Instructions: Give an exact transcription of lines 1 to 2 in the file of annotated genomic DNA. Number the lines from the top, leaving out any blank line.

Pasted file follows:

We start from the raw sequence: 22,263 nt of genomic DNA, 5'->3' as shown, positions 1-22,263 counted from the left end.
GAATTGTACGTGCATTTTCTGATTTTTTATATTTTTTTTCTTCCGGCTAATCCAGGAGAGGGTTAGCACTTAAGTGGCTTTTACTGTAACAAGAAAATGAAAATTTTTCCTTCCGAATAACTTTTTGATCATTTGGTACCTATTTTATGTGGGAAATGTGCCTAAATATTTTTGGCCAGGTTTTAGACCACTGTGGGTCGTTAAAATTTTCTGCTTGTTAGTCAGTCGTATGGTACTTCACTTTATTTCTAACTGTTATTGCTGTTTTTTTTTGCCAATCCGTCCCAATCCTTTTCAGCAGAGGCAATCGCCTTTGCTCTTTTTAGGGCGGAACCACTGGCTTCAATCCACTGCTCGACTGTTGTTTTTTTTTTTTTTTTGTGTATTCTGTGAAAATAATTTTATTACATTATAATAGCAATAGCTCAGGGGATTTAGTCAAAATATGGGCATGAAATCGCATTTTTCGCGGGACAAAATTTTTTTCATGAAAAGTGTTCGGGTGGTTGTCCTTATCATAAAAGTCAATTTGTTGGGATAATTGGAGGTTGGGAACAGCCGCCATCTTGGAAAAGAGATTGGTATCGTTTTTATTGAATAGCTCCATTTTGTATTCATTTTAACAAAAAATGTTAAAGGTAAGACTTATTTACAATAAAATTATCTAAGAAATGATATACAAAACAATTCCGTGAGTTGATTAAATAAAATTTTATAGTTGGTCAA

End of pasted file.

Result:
We start from the raw sequence: 22,263 nt of genomic DNA, 5'->3' as shown, positions 1-22,263 counted from the left end.
GAATTGTACGTGCATTTTCTGATTTTTTATATTTTTTTTCTTCCGGCTAATCCAGGAGAGGGTTAGCACTTAAGTGGCTTTTACTGTAACAAGAAAATGAAAATTTTTCCTTCCGAATAACTTTTTGATCATTTGGTACCTATTTTATGTGGGAAATGTGCCTAAATATTTTTGGCCAGGTTTTAGACCACTGTGGGTCGTTAAAATTTTCTGCTTGTTAGTCAGTCGTATGGTACTTCACTTTATTTCTAACTGTTATTGCTGTTTTTTTTTGCCAATCCGTCCCAATCCTTTTCAGCAGAGGCAATCGCCTTTGCTCTTTTTAGGGCGGAACCACTGGCTTCAATCCACTGCTCGACTGTTGTTTTTTTTTTTTTTTTGTGTATTCTGTGAAAATAATTTTATTACATTATAATAGCAATAGCTCAGGGGATTTAGTCAAAATATGGGCATGAAATCGCATTTTTCGCGGGACAAAATTTTTTTCATGAAAAGTGTTCGGGTGGTTGTCCTTATCATAAAAGTCAATTTGTTGGGATAATTGGAGGTTGGGAACAGCCGCCATCTTGGAAAAGAGATTGGTATCGTTTTTATTGAATAGCTCCATTTTGTATTCATTTTAACAAAAAATGTTAAAGGTAAGACTTATTTACAATAAAATTATCTAAGAAATGATATACAAAACAATTCCGTGAGTTGATTAAATAAAATTTTATAGTTGGTCAA